As halo cars go, the Renault Alpine Vision Concept is certainly striking, but can resurrecting the storied nameplate really drive the French automaker back into success? To give Renault its dues, it’s certainly committed: back in late 2012, when the company said it would bring Alpine back from the dead as the go-to car for driving enthusiasts, the skepticism was palpable.
After several years of work, however, Renault has this to show for its efforts, the Alpine Vision. Not the road car, no, but a heavy-handed hint as to what that production model will actually look like.
Turns out, the modern-day Alpine A110 Berlinette is going to borrow both from its predecessors and a little of the Alfa Romeo 4C, not only in looks but in power. The perky little coupe seats two, with a brand new, Renault Sport designed four-cylinder turbocharged engine under the hood.
That, Renault says, is enough to take the concept from 0-62 mph in under 4.5 seconds, and that’s the same goal for the production car too.
No manual gearbox option, at least in this particular concept, with gearchanges handled via paddle-shifters on the sculpted wheel. The interior is filled with quilted leather, contrast stitching, metal, and carbon fiber, with some neat design flourishes like an inset mechanical lap timer.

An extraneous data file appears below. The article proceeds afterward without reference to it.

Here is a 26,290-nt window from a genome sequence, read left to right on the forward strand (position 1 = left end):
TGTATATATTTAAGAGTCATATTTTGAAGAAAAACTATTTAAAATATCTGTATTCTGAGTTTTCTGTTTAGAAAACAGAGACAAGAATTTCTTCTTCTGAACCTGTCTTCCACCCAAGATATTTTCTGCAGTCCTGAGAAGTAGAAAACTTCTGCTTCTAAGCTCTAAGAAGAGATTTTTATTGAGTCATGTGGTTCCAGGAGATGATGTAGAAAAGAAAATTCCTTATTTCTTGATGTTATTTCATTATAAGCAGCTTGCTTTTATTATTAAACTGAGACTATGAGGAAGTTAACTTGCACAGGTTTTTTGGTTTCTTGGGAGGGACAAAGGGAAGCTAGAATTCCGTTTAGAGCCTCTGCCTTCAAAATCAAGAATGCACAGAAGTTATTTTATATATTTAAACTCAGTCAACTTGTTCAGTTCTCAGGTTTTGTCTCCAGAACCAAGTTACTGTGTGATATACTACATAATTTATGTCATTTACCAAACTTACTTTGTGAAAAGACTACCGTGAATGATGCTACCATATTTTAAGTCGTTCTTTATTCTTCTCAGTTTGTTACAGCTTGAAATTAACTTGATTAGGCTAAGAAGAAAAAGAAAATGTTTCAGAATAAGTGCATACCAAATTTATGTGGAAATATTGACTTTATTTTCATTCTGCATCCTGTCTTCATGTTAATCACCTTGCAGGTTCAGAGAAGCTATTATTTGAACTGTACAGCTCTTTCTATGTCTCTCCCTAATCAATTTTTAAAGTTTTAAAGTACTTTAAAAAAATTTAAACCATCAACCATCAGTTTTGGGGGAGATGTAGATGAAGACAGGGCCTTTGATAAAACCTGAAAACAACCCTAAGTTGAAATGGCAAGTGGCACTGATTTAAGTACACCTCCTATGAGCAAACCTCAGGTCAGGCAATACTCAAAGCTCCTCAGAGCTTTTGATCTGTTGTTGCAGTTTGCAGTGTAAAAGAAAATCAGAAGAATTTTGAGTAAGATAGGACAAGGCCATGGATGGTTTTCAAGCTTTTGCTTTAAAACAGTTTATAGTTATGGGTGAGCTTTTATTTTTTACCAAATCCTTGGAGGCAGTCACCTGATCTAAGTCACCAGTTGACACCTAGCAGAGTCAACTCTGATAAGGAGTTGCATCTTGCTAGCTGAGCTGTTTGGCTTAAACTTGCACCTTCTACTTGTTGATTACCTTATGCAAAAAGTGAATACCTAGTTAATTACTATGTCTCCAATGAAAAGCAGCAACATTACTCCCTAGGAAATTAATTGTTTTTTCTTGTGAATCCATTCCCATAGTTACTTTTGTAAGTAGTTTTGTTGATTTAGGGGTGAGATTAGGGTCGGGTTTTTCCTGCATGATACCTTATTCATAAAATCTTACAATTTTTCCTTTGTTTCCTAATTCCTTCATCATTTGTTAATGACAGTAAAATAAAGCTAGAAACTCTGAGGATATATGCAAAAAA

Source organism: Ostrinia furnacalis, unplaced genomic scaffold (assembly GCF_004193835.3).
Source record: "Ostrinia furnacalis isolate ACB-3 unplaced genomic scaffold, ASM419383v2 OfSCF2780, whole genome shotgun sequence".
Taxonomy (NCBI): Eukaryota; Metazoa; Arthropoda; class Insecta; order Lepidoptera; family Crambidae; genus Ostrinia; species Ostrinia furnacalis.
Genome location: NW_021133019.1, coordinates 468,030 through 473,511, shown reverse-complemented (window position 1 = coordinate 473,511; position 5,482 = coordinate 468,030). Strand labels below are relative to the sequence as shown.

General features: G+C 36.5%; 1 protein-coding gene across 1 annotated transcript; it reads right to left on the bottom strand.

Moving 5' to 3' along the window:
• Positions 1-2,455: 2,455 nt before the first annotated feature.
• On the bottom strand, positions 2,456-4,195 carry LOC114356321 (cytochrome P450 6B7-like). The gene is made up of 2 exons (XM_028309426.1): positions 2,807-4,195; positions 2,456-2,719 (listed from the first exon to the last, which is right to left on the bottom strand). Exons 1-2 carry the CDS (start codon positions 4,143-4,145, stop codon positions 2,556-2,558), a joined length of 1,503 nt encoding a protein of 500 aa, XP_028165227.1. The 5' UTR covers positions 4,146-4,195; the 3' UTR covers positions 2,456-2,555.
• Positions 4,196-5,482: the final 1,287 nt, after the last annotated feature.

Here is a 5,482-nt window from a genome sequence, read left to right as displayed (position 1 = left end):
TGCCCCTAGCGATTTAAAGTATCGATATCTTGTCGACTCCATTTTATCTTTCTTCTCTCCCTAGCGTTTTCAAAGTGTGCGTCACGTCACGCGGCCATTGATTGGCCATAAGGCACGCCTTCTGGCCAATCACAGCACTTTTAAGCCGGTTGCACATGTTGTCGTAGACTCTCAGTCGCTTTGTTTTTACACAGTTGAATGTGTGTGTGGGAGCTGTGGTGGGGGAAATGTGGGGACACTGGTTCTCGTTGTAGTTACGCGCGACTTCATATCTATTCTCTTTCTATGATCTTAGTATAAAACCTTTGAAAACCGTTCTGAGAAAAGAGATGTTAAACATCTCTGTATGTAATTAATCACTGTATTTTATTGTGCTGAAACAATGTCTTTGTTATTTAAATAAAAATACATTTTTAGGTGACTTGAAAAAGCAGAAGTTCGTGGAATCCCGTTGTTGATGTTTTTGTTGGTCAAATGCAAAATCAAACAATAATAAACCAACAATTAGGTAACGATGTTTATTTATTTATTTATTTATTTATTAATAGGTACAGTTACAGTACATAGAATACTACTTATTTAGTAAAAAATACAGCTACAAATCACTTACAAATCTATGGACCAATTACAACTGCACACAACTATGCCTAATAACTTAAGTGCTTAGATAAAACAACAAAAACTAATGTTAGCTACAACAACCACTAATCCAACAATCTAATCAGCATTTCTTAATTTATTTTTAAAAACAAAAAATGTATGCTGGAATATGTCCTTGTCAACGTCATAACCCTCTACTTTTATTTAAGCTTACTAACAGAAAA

One of the biggest questions, of course, is just how much the eventual production car – which Alpine says should be on dealership forecourts come 2017 – will resemble this Vision Concept.
Renault is playing such details fairly close to its corporate chest, though does say that around 80-percent of the concept’s cues will be carried over to the road-going car. The final design will be shown off at the end of this year, while sales will begin first in Europe and then spread globally over the course of Q2 2017.
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Also still to be answered is the question of price. Three years ago, Renault was talking about a sub-£50k ($72k) sticker, though it’s uncertain whether that estimate still holds true. After all, you can buy an Alfa Romeo 4C brand new for just short of $56k, though the French might say that’s a little more raw a driving experience than the Alpine is targeting.
Either way, it’s a welcome return for a classic badge, though there’s a lot riding on it. If Renault has its way, Alpine will give premium buyers a reason to consider the brand, which has increasingly become known for compact, low-cost city cars with miserly margins.